This article from MIT Technology Review profiles Hikvision, "the world's biggest surveillance company you've never heard of," and why the U.S. Department of Treasury may be adding it to a very small list of companies everyone, everywhere, is banned from doing business with. Cameras from this Chinese company are currently used in at least 4.8 million networks in 191 countries outside of China, from baby monitors and grocery stores to state-run surveillance systems. www.technologyreview.com/2022/06/22/1054586/hikvision-worlds-biggest-surveillance-company
India has more linguistic diversity than all of Europe put together: recent research shows at least 780 languages are spoken across India. This article highlights the work being done to document these languages and the political dimension of doing so while India's Hindu-nationalist BJP government is trying to make Hindi the country's national language. www.nytimes.com/2022/06/11/world/asia/india-languages-ganesh-devy.html
This is one of several compelling graphics from a recent report in The Economist (UK) about slavery in the U.S. prior to the Civil War. (Map from www.economist.com/interactive/graphic-detail/2022/06/18/slave-trade-family-separation.)
Reuters (UK) is reporting that Amazon is working on technology that would allow Alexa to mimic anyone's voice based on an audio sample of a minute or less. This technology is being pitched as a way to capture loved one's voices but, like deep-fake videos, raises epistemological issues ("what do we actually know when our usual sensory input can be deceived?") as well as privacy issues concerning ownership of our images and voices. www.reuters.com/technology/amazon-has-plan-make-alexa-mimic-anyones-voice-2022-06-22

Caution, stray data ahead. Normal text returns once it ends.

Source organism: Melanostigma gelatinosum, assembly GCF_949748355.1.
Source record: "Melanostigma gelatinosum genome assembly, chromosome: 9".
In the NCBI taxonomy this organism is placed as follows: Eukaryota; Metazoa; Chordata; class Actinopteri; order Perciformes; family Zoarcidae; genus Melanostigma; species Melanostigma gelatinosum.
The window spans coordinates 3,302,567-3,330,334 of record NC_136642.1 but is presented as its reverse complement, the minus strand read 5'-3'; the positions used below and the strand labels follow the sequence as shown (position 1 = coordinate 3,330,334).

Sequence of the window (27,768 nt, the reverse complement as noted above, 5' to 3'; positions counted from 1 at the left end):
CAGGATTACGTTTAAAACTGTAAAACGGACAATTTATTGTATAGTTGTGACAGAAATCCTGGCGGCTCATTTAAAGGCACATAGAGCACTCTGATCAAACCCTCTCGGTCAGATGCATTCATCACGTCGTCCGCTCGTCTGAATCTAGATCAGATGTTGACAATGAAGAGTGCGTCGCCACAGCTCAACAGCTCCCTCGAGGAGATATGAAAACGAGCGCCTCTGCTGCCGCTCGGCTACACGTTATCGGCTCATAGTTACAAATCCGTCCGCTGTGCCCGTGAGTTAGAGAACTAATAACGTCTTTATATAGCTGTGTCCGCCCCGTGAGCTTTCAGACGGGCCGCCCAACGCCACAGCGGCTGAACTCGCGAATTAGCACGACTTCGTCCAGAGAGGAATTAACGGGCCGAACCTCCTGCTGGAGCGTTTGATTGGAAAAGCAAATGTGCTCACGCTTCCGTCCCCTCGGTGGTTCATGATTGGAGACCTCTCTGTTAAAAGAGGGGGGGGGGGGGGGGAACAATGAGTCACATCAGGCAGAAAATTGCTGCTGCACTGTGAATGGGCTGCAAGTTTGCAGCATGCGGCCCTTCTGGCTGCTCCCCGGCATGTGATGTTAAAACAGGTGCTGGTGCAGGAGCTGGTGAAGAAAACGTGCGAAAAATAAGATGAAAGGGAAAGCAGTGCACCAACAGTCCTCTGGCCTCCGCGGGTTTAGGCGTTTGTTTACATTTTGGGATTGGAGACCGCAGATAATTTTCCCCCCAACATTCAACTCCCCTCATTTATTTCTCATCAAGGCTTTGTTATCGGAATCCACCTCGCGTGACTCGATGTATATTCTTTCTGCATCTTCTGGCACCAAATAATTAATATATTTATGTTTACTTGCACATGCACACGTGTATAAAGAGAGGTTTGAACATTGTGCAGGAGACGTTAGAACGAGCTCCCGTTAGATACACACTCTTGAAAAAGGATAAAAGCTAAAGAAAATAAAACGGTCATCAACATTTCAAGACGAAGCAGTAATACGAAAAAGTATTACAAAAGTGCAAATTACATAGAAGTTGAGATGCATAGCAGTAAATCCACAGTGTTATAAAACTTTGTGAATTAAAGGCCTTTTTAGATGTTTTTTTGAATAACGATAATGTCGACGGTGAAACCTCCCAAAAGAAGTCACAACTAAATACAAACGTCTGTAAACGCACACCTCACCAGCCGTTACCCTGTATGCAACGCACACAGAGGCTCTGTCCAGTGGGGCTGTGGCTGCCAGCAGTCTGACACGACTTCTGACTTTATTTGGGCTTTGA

World Refugee Day was earlier this week. Although Ukrainian refugees -- now numbering 5.2 million -- have dominated the news this year, this map from Statista is a reminder that Ukrainians are just a fraction of the world's refugees: www.statista.com/chart/18436/total-number-of-refugees-by-origin-country
When lives are on the line, who should be making decisions: artificial intelligence, with its lightning-fast ability to weigh options, or humans? This question is ever-less theoretical, with AI being built into health care systems, criminal justice systems, and, increasingly, weapons systems. The Pentagon's Defense Advanced Research Projects Agency (DARPA), for example, recently launched its "In the Moment" program, designed to develop defense technology that pairs AI with expert systems to "build trusted algorithmic decision-makers for mission-critical Department of Defense (DoD) operations." www.washingtonpost.com/technology/2022/03/29/darpa-artificial-intelligence-battlefield-medical-decisions/ (Quote from www.darpa.mil/news-events/2022-03-03.)
This article from Geographical (UK) profiles the world's 10 fastest-growing cities -- chances are you've heard of relatively few of them -- and looks at new additions to the list of the world's megacities (population 10M+): geographical.co.uk/culture/the-fastest-growing-cities?
Because I teach science fiction too, I always encourage my philosophy students to consider the darker applications of philosophical thought experiments -- like the brain in the vat -- as well. This proposed alternative to capital punishment is a bold, if creepy, application of philosophy's brain in the vat.